The making of the middle class in Africa
Robust economic growth over the last 15 years has led to visible changes across Africa. Visitors to cities on the continent cannot help but notice the emerging African middle class. Defined as those earning between US$2 and $20 a day in 2010, Africa’s middle class is expected to grow from 355m (34% of Africa’s population) to 1.1bn (42% of the population) in 2060.
To be sure, about 60% of them – approximately 180m people – remain barely out of the poor category. They constitute the “floating” class, earning between $2 and $4 a day. They are in a vulnerable position, constantly at risk of dropping back into poverty in the event of any unexpected shocks, such as the loss of income and the death of the head of household.
Not only is Africa’s middle class crucial for economic growth, but it is essential for the growth of democracy and will play a key role in rebalancing the African economy. Consumer spending by the middle class reached an estimated $680bn in 2008 – or nearly a quarter of Africa’s GDP. By 2030 this figure will likely reach $2.2tr and Africa will comprise about 3% of worldwide consumption.
Despite a reputation for thrift, middle class households do allocate part of the household budget to leisure and entertainment. Our analysis shows that middle class households are likely to spend more on private education and health, as well as on household assets such as televisions and refrigerators. In addition to being better off in material terms, the middle class is in general both more satisfied and more optimistic about the future than their poorer compatriots.
Education and spatial mobility are often key factors in procuring a middle class job. They allow people to move into a new sector or industry with higher wage rates, or to relocate to an urban agglomeration where there are greater job opportunities. The region has witnessed strong expansion in manufacturing and service industries such as telecommunications and finance in recent years. This is expected to translate into sustained growth of middle class jobs in the future. African cities will continue to expand at a rapid pace, creating the dynamic environments conducive to innovation and higher labour productivity. Nevertheless, despite these positive developments, the informal sector will continue to dominate the African labour market in the medium term, as the growth of steady, well-paid employment is starting from such a low level.
The growth of the middle class represents a huge challenge for service provision. Large investments have to be funded, yet at the same time the most vulnerable in society need to be protected from relapsing into poverty. The middle class enjoys higher purchasing power than the poor, which means it is better placed to help fund improvements to infrastructure. However, the preponderance of the “floating class” (those earning just $2-$4 per day) suggests that user charges may need to be kept at a modest and affordable level.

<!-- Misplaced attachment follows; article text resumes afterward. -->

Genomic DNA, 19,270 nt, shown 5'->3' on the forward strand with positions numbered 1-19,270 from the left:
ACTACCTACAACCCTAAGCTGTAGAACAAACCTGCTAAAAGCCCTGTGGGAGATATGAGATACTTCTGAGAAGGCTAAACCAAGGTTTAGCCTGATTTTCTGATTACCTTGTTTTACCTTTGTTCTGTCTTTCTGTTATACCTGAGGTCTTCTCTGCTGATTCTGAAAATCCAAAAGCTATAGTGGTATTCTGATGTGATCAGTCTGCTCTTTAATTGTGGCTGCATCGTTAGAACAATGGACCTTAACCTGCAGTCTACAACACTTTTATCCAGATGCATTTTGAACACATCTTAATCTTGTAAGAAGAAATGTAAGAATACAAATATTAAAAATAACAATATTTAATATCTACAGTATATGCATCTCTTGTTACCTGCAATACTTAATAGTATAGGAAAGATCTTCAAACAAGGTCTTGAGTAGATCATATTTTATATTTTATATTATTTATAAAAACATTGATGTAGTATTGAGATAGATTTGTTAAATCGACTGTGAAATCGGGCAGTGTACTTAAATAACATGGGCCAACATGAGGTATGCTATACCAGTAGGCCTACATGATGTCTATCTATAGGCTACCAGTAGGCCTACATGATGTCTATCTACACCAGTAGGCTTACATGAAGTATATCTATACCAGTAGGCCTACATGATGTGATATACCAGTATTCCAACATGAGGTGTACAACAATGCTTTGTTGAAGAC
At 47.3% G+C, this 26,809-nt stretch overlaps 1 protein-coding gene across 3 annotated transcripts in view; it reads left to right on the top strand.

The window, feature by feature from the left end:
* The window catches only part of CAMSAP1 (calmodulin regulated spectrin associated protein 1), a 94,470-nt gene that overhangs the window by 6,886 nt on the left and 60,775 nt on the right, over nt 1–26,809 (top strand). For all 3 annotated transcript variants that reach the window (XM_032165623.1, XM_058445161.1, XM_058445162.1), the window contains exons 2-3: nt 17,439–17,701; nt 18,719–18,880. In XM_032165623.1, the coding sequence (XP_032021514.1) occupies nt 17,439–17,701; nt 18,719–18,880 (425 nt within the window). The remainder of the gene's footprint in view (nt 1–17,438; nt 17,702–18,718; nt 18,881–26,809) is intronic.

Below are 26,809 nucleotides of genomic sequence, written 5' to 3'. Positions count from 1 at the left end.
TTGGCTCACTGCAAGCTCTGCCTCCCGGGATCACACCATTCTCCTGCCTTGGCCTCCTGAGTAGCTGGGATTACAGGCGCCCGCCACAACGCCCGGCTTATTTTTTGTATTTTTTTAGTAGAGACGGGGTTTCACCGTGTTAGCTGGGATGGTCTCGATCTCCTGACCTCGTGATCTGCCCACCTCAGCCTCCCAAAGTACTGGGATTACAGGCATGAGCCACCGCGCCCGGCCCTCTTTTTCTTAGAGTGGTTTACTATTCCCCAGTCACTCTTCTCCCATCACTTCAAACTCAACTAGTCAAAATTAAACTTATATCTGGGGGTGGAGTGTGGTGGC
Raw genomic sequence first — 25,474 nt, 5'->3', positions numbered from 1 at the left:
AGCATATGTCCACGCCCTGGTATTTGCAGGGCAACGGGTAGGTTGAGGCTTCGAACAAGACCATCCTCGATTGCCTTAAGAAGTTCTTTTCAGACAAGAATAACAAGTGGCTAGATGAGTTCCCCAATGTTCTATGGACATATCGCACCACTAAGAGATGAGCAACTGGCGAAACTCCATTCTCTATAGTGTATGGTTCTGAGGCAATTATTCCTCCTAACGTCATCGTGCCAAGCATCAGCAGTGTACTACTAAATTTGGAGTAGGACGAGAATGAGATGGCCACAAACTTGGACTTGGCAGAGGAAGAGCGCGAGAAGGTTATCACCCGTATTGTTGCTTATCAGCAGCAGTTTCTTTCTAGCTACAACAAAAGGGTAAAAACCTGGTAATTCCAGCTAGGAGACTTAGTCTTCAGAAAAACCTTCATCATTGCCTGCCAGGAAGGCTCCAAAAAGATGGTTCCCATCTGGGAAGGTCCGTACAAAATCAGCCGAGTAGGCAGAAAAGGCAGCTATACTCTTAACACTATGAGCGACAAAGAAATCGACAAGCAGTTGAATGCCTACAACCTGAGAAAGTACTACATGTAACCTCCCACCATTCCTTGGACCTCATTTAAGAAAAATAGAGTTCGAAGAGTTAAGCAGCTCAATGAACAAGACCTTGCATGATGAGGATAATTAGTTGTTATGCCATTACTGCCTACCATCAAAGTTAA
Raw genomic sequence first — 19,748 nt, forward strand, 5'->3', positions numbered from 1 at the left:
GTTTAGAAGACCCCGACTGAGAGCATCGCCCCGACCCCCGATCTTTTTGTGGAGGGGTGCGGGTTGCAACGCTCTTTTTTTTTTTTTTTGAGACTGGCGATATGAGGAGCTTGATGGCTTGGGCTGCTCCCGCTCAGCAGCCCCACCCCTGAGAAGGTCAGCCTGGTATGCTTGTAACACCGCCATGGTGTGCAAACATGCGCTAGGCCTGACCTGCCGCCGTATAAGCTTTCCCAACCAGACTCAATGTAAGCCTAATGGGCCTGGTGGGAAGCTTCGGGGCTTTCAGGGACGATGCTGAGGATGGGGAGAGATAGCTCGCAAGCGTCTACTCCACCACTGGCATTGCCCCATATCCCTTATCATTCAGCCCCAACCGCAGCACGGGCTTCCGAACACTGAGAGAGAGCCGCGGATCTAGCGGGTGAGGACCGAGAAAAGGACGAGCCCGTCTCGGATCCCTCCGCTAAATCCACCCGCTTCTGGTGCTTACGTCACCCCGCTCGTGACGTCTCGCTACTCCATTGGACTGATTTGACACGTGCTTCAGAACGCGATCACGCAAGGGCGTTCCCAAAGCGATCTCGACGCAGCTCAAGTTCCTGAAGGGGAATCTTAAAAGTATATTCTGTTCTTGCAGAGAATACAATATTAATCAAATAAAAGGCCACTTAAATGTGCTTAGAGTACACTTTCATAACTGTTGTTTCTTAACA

The challenge is how to bridge the huge infrastructure funding gap. Africa requires between $19bn and $20bn per year to achieve full coverage in electricity by the year 2019. Investment needs for access to improved water total $16bn per year, while requirements for improved sanitation amount to $17bn-$18bn per year.
Ultimately, the emergence of the African middle class can only be sustained if the continent puts in place strategies that expand prosperity for all. Without such measures, which include expanding opportunities for technical training and job creation, the growth of the middle class is likely to be undermined by social friction. Policies that foster improved infrastructure, sustained and shared growth, enhanced human resources, private sector participation, and improved accountability and governance also spur the growth of the middle class. Social policies can accelerate this emerging trend, for example through pro-poor spending on education and health. Over the next 20 years, with the appropriate policies on human capital development and job generation, Africa can transform its social fabric, as more and more of its population exit out of poverty to join the ranks of the middle class.
Mthuli Ncube is the chief economist and vice president of the African Development Bank.